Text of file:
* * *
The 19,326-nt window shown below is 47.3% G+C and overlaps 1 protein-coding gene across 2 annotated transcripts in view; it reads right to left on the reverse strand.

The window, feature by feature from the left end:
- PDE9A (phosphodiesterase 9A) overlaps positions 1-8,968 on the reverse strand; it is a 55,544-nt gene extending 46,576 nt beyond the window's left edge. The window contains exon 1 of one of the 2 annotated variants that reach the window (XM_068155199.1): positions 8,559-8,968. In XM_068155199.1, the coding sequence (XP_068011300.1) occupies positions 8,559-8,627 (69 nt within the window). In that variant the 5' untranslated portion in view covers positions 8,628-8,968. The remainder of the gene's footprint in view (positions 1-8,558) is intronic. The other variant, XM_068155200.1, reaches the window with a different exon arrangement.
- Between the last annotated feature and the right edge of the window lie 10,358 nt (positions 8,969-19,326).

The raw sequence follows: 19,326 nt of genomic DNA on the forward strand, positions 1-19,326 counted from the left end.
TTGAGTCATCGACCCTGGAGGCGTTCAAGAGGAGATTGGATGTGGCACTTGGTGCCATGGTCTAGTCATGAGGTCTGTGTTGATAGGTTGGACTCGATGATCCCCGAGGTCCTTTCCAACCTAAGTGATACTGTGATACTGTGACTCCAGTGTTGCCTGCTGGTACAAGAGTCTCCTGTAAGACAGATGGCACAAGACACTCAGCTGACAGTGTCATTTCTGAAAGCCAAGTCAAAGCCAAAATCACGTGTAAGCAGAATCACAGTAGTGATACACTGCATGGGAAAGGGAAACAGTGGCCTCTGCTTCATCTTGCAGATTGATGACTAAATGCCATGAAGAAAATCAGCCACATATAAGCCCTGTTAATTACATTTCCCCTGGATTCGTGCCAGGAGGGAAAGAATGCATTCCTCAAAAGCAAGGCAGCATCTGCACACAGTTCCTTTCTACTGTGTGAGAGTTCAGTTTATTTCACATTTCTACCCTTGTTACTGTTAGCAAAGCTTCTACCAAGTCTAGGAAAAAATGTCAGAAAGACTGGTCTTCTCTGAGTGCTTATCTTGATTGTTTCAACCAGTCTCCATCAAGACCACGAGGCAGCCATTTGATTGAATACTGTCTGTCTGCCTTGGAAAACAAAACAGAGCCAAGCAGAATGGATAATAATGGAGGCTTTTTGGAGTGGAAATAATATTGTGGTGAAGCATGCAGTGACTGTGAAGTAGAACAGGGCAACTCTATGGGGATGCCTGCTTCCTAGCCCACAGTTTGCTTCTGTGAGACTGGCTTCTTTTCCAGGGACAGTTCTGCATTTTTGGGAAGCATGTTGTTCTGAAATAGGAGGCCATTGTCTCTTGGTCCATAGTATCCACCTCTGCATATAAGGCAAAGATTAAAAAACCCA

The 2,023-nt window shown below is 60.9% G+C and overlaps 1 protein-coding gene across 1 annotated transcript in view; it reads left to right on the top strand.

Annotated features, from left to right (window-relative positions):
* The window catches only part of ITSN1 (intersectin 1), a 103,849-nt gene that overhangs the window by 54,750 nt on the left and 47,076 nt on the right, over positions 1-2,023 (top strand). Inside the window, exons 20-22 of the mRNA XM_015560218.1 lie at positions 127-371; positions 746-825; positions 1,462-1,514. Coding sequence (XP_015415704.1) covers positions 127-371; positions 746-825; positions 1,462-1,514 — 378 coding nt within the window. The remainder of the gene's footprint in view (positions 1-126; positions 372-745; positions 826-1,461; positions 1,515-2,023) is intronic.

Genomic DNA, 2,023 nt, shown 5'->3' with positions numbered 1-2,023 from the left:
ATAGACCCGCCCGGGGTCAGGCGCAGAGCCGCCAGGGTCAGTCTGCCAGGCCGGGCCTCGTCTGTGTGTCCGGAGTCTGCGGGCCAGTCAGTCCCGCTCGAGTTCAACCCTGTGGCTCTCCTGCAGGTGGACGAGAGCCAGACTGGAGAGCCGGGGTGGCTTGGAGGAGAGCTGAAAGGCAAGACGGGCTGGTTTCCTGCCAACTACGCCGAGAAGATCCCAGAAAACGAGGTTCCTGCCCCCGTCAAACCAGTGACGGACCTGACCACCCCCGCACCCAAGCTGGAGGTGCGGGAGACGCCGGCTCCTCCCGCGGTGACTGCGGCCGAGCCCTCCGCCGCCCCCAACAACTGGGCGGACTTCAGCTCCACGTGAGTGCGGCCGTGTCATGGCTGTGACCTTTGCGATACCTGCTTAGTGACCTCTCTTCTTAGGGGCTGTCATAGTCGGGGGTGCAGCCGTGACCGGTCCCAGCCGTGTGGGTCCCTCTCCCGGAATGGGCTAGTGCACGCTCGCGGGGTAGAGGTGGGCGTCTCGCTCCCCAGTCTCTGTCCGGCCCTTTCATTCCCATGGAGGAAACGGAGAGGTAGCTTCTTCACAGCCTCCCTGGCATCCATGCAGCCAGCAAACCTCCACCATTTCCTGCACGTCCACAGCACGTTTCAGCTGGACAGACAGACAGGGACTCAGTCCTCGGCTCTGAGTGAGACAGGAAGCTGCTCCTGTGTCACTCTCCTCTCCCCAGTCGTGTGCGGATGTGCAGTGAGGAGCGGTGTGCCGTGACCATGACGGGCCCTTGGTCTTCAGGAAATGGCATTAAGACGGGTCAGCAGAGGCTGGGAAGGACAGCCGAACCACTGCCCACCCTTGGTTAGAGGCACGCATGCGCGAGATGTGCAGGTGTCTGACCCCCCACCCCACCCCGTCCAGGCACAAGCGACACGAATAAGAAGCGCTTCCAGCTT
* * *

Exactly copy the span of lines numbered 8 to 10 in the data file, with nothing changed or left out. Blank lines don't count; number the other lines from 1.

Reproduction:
Annotated features, from left to right (window-relative positions):
* The window catches only part of ITSN1 (intersectin 1), a 103,849-nt gene that overhangs the window by 54,750 nt on the left and 47,076 nt on the right, over positions 1-2,023 (top strand). Inside the window, exons 20-22 of the mRNA XM_015560218.1 lie at positions 127-371; positions 746-825; positions 1,462-1,514. Coding sequence (XP_015415704.1) covers positions 127-371; positions 746-825; positions 1,462-1,514 — 378 coding nt within the window. The remainder of the gene's footprint in view (positions 1-126; positions 372-745; positions 826-1,461; positions 1,515-2,023) is intronic.

Genomic DNA, 2,023 nt, shown 5'->3' with positions numbered 1-2,023 from the left: